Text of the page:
Watch the Six Most Memorable Moments of the GOP Debate
The draw of all these Republican debates is the chance to see how the candidates act unscripted, and Tuesday night we learned that under pressure, some forget their name while others spill state secrets.
The draw of all these Republican debates is the chance to see how the candidates act unscripted, and Tuesday night we learned that under pressure, some forget their name while others spill state secrets. We've collected the best video clips from the foreign policy-focused event, hosted by CNN and two conservative think tanks.
Mitt Romney forgets his name
When Wolf Blitzer introduced himself at the start of the debate, he said, "I'm Wolf Blitzer, and yes, that's my real name" -- a reference to a joke dates back at least to a Saturday Night Live skit from the first Gulf War. But Romney thought that was pretty funny, so when it was his turn to introduce himself, he said, "I'm Mitt Romney and yes, Wolf, that's also my first name." Except it isn't! It's Willard.
Michelle Bachmann releases state secrets?
When Bachmann said Pakistan had 15 vulnerable nuclear sites, and six had been been attacked by terrorists, National Journal's Yochi J. Dreazen noticed that no public official has ever revealed those attacks before. Bachmann sits on the House Intelligence Committee -- did she reveal classified information? It's not a great sign for Bachmann that the alternative theory is that she's made those figures up, as she has a history of making factually inaccurate statements. Update: Actually, we now know that the statement was accurate ... because it came from Jeffrey Goldberg and Marc Ambinder's recent cover story in The Atlantic that and her line that Pakistan is "too nuclear to fail." Here is Goldberg's explanation of how their work became a Bachmann debate talking point.
When Blitzer asked Cain whether he'd adopt profiling policy like Santorum, Cain responded, "No Blitz, that's oversimplifying it." Ron Paul scoffed, though not at the name mistake. Cain goes on to insist his "targeted profiling" is not the same as racial profiling, but gradually his flub sinks in. "I'm sorry, Blitz, I meant Wolf, okay? Blitz, Wolf... Since we're on a blitz debate, I'll apologize..."
Jon Huntsman and Romney fight over Afghanistan
"Are you suggesting, Governor, that we take all our troops out next week?" Romney asked. "Did you hear what i just said?" Huntsman responded, rather testily. These two good-looking wealthy Mormon ex-governors might have a lot in common, but they don't seem to like each other very much.
Newt Gingrich risks angering conservative voters on immigration
Gingrich came out against breaking up families of illegal immigrants who've been here for decades, which, yes, is considered a major policy shift these days. "I'm prepared to take for saying let's be humane in enforcing the law," Gingrich said.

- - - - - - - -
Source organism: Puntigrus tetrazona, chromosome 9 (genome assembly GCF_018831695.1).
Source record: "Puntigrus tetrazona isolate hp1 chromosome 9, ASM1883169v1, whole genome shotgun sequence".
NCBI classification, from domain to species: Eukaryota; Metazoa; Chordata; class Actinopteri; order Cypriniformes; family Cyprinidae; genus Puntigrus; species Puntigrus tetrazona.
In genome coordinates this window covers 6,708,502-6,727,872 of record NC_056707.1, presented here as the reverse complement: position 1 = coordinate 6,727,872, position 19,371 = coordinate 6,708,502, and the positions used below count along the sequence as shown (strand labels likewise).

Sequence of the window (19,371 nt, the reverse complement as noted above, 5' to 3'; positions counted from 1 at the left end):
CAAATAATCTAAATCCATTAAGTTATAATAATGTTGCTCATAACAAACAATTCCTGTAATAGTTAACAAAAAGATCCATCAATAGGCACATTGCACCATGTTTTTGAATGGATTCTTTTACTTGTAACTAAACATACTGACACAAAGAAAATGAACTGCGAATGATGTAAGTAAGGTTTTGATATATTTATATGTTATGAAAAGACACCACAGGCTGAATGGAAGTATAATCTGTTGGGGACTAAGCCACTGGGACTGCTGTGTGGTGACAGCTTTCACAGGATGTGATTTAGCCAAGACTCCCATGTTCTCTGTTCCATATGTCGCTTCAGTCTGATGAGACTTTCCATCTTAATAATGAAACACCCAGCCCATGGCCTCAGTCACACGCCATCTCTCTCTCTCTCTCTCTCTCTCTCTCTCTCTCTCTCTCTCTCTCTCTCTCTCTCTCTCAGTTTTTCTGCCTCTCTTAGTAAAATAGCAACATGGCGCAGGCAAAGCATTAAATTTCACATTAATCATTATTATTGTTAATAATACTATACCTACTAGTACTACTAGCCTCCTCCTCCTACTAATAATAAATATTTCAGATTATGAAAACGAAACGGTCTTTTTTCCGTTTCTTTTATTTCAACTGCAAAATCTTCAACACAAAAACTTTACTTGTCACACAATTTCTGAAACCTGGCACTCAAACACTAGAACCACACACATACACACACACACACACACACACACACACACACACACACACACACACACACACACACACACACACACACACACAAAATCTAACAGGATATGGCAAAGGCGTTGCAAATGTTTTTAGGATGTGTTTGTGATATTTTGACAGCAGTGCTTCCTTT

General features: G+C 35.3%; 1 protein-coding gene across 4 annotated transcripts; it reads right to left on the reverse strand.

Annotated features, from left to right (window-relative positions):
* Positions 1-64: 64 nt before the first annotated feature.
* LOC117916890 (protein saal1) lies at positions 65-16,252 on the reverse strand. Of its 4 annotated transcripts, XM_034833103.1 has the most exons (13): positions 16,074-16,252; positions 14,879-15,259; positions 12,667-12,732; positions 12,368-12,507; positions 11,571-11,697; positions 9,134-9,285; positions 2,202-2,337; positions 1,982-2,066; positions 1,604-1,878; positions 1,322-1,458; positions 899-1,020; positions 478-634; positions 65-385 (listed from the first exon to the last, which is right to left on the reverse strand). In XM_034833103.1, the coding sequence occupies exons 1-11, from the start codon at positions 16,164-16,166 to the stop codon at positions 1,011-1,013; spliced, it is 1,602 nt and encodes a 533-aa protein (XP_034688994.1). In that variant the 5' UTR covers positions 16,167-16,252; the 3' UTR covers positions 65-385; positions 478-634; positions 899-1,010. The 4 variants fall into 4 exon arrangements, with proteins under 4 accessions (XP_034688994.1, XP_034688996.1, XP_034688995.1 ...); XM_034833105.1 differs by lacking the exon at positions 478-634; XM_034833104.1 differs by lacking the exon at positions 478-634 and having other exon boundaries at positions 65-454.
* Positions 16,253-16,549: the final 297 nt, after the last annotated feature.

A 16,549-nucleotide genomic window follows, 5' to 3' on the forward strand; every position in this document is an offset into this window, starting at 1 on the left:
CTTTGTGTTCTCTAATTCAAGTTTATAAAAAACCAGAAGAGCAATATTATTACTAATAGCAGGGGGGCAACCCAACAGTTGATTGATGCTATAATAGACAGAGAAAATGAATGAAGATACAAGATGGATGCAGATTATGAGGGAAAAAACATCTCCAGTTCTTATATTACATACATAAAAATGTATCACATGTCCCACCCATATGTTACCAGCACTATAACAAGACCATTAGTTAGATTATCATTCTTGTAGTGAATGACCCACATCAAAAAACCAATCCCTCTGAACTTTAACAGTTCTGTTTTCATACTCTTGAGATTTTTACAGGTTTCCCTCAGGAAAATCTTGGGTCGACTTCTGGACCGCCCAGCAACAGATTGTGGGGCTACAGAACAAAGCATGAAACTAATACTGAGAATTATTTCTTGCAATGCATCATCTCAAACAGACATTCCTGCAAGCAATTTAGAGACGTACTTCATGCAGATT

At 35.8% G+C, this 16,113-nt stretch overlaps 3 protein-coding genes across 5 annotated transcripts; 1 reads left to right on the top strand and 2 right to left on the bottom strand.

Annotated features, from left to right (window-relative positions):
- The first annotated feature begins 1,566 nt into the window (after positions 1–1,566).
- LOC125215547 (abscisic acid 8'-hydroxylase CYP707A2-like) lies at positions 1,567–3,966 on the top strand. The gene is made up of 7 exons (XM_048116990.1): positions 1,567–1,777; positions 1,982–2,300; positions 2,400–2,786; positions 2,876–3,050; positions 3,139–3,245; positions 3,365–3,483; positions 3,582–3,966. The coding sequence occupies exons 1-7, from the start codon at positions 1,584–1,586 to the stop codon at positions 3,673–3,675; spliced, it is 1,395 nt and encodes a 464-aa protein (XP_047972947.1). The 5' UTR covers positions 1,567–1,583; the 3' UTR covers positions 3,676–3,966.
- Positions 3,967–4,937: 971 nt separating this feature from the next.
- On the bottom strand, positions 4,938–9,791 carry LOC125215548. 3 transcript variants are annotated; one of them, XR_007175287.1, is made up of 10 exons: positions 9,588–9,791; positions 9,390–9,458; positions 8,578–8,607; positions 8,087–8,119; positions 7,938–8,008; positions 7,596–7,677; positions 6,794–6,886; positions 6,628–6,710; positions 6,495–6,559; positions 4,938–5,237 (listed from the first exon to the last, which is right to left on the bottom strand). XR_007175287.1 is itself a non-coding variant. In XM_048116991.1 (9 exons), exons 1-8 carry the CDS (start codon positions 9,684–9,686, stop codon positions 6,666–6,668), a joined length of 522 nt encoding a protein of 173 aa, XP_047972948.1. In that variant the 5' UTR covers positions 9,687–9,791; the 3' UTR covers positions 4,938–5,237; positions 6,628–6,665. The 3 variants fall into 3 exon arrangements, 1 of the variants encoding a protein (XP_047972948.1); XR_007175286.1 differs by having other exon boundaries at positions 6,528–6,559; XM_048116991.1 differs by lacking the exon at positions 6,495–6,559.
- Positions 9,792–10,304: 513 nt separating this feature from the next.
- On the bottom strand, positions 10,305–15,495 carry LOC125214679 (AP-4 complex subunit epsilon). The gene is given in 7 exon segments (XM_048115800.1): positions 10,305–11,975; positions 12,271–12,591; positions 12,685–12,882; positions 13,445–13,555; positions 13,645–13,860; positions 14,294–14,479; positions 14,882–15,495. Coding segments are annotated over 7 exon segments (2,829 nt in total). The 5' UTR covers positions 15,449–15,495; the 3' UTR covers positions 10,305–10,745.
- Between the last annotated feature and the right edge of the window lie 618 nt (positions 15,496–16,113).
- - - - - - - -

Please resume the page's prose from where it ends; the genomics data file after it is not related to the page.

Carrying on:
This article is from the archive of our partner The Wire.
Thirty-one-year-old Ezra Cohen-Watnick holds the intelligence portfolio on the National Security Council—but almost everything about him is a mystery.
Just 24 days into his tenure as Donald Trump’s national-security adviser, Michael Flynn was forced to resign, having reportedly misled Vice President Mike Pence about his contacts with Russian officials. When Flynn departed, the men and women he’d appointed to the National Security Council grew nervous about their own jobs, and with good reason. The new national-security adviser, General H.R. McMaster, promptly began clearing out Flynn’s people, among them Dave Cattler, the deputy assistant to the president for regional affairs, Adam Lovinger, a strategic affairs analyst on loan from the Pentagon, and KT McFarland, Flynn’s deputy, who was eased out with the ambassadorship to Singapore. Even Steve Bannon, among the most powerful people in the White House, was removed from the meetings of the NSC Principal’s Committee, where he had been installed early on in the administration.
Three Atlantic staffers discuss “Stormborn,” the second episode of the seventh season.
Every week for the seventh season of Game of Thrones, three Atlantic staffers will discuss new episodes of the HBO drama. Because no screeners were made available to critics in advance this year, we'll be posting our thoughts in installments.
Biology textbooks tell us that lichens are alliances between two organisms—a fungus and an alga. They are wrong.
In 1995, if you had told Toby Spribille that he’d eventually overthrow a scientific idea that’s been the stuff of textbooks for 150 years, he would have laughed at you. Back then, his life seemed constrained to a very different path. He was raised in a Montana trailer park, and home-schooled by what he now describes as a “fundamentalist cult.” At a young age, he fell in love with science, but had no way of feeding that love. He longed to break away from his roots and get a proper education.
At 19, he got a job at a local forestry service. Within a few years, he had earned enough to leave home. His meager savings and non-existent grades meant that no American university would take him, so Spribille looked to Europe.
Many point to unromantic 20-somethings and women’s entry into the workforce, but an overlooked factor is the trouble young men have in finding steady, well-paid jobs.